South Africans like football. They also like streaming services. So what happens when you combine the two? You get FIFA+, a free streaming service that offers fans around the world a simpler way to monitor matches all over the world.
FIFA+ being a free service will naturally contain ads. Most South Africans are used to this when watching sports, so it’s not a big deal. This way you can watch your football without DStv sinking its claws into your wallet.
Live your best life with live
Possibly the best and most important feature on FIFA+ is the ability to live stream matches. At first, the service will stream over 1, 400 matches monthly. FIFA claims that by year’s end, more than 40, 000 matches will be broadcast. Matches from 100 Member Associations across all six federations are included. In addition, over 11, 000 women’s matches will be broadcast by the end of the year. It seems FIFA have put real effort into including smaller leagues on their platform.
But, to answer the question on everyone’s mind: Live matches from the top five leagues don’t appear to be included. So there’s no Premier League, FA Cup — you know, the stuff that DStv makes you pay a premium for. Those are probably still covered by license and exclusivity deals. But you can have almost everything else.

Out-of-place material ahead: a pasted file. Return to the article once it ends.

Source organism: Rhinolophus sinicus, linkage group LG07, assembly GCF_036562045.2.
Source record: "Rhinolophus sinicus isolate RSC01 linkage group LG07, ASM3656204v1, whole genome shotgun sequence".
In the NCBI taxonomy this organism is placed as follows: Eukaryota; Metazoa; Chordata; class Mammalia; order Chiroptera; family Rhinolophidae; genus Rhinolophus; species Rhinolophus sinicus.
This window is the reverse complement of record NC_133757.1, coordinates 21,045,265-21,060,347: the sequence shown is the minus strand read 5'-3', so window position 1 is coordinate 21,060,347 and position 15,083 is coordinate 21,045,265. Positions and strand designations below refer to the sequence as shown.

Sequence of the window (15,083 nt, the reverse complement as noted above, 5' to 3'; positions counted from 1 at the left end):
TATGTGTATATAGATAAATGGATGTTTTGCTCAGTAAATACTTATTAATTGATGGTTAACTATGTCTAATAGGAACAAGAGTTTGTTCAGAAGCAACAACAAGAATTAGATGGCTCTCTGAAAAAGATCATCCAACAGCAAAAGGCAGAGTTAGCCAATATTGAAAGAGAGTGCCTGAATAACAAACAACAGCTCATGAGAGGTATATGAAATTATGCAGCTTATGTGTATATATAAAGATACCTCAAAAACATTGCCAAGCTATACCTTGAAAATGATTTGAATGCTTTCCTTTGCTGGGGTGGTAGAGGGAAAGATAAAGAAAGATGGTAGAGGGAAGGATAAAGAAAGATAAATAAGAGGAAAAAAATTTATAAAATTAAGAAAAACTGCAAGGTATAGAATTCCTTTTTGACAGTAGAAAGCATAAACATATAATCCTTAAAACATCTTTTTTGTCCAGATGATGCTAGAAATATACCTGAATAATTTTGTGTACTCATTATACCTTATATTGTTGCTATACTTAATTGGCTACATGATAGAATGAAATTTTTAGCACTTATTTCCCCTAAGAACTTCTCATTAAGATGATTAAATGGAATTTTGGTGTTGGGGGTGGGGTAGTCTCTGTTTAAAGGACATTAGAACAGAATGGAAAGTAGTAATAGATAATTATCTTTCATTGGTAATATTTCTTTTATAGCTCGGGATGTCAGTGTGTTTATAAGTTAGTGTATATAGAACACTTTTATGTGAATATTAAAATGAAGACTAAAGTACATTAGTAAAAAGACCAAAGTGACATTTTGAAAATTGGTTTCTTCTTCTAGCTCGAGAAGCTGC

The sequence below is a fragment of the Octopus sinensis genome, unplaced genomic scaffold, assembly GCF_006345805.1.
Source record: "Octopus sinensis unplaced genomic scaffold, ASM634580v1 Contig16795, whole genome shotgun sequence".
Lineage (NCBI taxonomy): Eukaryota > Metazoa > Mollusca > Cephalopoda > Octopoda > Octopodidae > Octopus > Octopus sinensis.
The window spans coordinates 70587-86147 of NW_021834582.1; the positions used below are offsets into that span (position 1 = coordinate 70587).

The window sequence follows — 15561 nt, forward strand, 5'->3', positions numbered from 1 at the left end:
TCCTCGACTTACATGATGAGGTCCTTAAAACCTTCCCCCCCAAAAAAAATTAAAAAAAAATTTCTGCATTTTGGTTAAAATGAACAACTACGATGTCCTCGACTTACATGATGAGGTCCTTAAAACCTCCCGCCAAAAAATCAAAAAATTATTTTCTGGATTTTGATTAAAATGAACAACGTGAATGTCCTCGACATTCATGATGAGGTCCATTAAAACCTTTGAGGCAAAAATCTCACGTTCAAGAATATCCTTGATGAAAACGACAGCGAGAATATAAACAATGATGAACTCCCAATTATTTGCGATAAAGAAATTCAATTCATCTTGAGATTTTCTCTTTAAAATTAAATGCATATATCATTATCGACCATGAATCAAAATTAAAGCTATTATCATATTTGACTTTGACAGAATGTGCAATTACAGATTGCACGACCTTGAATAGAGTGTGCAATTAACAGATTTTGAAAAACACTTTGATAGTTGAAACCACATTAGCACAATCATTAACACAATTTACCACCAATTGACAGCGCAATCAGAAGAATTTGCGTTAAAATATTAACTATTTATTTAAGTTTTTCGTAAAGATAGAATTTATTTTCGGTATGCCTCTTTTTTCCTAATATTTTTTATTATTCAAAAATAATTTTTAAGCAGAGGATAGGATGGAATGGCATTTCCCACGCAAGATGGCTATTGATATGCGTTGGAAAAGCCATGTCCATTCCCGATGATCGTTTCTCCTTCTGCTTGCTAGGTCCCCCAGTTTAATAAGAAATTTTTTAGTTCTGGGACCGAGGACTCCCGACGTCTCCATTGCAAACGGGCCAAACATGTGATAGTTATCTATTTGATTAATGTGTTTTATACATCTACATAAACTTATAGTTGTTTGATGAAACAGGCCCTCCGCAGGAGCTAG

That’s not to say that they won’t eventually be added to the platform at a later date. Rumour has it that FIFA+ may not stay free forever. A paid service with access to all domestic leagues around the world could be in the offing.
FIFA+ also doesn’t offer matches from the South African Premier Division, but it will likely be added to the catalogue by the end of the year.
Originals and archives
FIFA+ isn’t just in the live match business. Fans can also access a collection of old matches – specifically from FIFA’s own World Cup tournaments, with highlights and goal compilations sprinkled in. With 2, 500 videos already added – some dating back as far as the 1950s – there is plenty of content to keep you busy until the 2022 World Cup kicks off in Qatar later this year.
FIFA has tried its hand at original content with documentaries, docuseries talk shows, and shorts. While the library is currently sparse, FIFA has promised that more content is inbound.
FIFA+ will remain free – for now. The freemium model may be a way to draw in fans initially, with a subscription fee being added once you’re hooked. Even if this is the case, any subscription fee should cost less than watching the same matches legally in South Africa.
If you’re interested in setting up your own account, you can do so here.